Despite the time and money organisations devote to improving the capabilities of managers and nurturing new leaders, a survey by a UK business school reveals that only 7% of senior managers believe their companies develop global leaders effectively.
This statistic is cited by Pierre Gurdjian, Thomas Halbeisen and Kevin Lane, writing for McKinsey Insights & Publications. They also point out that around 30% of US companies admit that they have failed to exploit their international business opportunities fully due to a lack of leaders with the right capabilities.
Having talked with hundreds of chief executives and observing initiatives that have succeeded and failed, they have identified four of the most common mistakes, and offer some advice on how to overcome them:
1) Overlooking context. The authors suggest that companies ask themselves in the earliest stages of planning a leadership initiative: what exactly is the programme for?
If the answer, for example, is to support an acquisition growth-led strategy, there will be a need for leaders with the ability to devise successful strategies for new or expanded business units.
On the other hand, if the answer is to achieve growth through capturing organic opportunities the need will be for people at the top who are able to nurture talent.
Leaders need to be equipped with two or three competencies that will make a significant difference to performance in context of the overall aim.
2) Decoupling reflection from real work. Planning the programme’s curriculum is a “delicate balancing act”.
Gurdjian, Halbeisen and Lane explain that there is value in off-site programmes in educational settings, offering people the opportunity to escape the pressure of work. But they also observe that adults retain just 10% of what they hear in lectures compared with the nearly two-thirds of what they retain from practical learning.
What’s more, even the most talented developing leaders have difficulty in transferring their off-site experiences into changed behaviour on the front line.
The answer, therefore, is to tie leadership development to real-life projects on the job that can have an impact on the business as well as improve learning.
3) Underestimating mindsets. A change of behaviour is often required for becoming a more effective leader. But Gurdjian, Halbeisen and Lane point out that organisations are often reluctant to address the root causes of leaders’ behaviour and mind-sets.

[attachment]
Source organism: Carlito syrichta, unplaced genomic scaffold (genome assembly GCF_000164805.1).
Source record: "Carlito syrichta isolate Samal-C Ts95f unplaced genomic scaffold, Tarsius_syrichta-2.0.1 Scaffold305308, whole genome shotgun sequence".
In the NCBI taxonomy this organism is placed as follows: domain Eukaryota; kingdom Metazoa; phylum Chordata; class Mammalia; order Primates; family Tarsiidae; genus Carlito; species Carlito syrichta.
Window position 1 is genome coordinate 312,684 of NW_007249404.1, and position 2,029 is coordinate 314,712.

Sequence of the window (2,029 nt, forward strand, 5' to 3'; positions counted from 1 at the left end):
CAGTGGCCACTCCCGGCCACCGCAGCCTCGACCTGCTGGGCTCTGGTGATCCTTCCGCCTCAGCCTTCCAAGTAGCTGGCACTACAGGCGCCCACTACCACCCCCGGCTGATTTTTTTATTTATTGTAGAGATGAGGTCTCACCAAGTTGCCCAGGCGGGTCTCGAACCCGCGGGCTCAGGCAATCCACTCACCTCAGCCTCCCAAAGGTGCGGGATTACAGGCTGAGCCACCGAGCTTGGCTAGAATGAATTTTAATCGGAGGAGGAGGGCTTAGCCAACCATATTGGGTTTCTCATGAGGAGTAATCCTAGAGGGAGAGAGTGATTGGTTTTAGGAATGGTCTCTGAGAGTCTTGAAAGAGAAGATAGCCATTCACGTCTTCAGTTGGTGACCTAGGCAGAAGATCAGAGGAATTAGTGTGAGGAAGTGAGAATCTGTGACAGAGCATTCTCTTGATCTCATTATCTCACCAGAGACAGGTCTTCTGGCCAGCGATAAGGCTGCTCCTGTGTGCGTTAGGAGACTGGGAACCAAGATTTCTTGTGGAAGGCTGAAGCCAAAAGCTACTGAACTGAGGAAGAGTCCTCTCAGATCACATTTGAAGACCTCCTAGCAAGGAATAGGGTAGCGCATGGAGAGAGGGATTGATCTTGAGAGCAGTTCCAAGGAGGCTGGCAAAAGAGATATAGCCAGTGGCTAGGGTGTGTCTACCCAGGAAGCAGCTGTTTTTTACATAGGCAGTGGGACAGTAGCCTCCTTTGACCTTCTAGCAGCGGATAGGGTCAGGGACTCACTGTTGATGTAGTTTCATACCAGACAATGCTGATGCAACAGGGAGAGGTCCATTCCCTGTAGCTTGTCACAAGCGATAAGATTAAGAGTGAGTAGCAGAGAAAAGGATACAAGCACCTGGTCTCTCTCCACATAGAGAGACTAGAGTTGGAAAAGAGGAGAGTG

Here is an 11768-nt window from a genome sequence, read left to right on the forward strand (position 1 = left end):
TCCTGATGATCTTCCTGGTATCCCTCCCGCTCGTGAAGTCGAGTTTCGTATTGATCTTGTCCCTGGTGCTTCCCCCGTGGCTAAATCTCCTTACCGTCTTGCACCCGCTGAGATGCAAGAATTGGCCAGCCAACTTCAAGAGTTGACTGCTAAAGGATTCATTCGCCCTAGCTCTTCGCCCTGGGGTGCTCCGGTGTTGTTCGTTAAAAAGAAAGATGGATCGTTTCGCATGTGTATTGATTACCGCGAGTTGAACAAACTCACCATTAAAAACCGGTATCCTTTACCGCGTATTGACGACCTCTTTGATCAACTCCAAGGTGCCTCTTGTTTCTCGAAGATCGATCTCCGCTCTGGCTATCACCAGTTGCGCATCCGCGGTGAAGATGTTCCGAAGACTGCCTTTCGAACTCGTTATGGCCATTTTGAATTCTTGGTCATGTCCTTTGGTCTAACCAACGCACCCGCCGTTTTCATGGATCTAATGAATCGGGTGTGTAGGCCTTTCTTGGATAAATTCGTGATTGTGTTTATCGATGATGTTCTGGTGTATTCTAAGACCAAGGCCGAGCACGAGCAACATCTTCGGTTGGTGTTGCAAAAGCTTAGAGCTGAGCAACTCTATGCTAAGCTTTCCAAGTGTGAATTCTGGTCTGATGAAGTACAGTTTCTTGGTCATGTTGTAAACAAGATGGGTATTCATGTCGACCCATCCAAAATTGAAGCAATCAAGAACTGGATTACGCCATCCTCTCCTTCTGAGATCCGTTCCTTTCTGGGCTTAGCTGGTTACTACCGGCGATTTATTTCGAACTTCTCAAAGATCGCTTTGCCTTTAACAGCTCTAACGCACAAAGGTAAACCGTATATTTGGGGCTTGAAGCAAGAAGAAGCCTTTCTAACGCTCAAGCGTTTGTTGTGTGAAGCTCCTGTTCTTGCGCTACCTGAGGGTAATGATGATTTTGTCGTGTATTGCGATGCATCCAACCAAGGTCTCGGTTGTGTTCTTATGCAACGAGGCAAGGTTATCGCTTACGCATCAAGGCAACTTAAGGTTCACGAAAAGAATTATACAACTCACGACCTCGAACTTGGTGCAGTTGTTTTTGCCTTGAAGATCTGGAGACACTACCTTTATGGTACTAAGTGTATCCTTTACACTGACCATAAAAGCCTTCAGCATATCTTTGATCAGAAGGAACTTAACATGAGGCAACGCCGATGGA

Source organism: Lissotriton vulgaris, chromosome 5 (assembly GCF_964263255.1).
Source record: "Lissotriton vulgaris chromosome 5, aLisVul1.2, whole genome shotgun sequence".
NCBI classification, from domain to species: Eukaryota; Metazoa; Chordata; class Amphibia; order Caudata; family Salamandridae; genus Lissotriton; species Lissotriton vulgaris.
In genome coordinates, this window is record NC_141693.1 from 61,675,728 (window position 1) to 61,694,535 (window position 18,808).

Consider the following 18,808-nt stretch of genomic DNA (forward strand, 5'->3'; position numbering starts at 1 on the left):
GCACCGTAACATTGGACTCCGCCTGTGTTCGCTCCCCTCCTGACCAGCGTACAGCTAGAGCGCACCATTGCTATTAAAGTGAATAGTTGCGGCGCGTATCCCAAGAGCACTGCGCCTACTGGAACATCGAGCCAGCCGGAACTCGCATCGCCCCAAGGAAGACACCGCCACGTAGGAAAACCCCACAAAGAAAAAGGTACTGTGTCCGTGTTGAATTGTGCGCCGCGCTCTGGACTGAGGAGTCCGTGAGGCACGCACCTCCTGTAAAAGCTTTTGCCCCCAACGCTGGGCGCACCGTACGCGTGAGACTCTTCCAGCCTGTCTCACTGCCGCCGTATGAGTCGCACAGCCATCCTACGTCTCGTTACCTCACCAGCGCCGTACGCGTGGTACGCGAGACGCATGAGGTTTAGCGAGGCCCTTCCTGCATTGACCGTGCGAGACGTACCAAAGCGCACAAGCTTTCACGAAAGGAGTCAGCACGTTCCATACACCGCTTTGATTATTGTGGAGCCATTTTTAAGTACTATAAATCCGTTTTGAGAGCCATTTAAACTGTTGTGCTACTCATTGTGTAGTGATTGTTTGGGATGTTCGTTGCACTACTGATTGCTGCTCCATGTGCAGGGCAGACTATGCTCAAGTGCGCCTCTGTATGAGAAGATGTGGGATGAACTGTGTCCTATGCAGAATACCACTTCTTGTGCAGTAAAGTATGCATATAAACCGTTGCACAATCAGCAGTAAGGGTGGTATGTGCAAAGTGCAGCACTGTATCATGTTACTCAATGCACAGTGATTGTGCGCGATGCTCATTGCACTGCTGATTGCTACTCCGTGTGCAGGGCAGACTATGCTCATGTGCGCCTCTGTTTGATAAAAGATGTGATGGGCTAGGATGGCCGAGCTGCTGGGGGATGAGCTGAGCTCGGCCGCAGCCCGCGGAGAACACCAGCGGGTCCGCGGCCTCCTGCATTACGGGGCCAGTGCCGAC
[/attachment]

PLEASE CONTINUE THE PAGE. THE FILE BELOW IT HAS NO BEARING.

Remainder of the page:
For instance, training programmes promoting the virtues of empowerment and delegation are unlikely to lead to successful adoption if the participants have a mind-set that is controlling.
4) Failing to measure results. If businesses don’t track and measure changes in leadership performance over time, any improvement initiatives will gain little credence.
Feedback on the programme is often the method for evaluation of leadership development, but Gurdjian, Halbeisen and Lane warn that there’s a danger of trainers learning to “game the system” by producing a syllabus that’s likely to please participants rather than challenge them.
However, the authors insist that targets can be set and achievement monitored, and leaders can learn from results over time and make adjustments as necessary.
“One approach,” they explain, “is to assess the extent of behavioural change, perhaps through a 360 degree feedback exercise at the beginning of a programme and followed by another one after six to 12 months.”
There is also the option of monitoring the career development of participants after the training. You can track how many have been appointed to more senior roles in the one or two years following the programme, or how many people in senior roles within the organisation went through leadership training.
The business impact can also be monitored, especially in cases where training is tied to breakthrough projects, with relevant metrics used, such as cost savings or sales.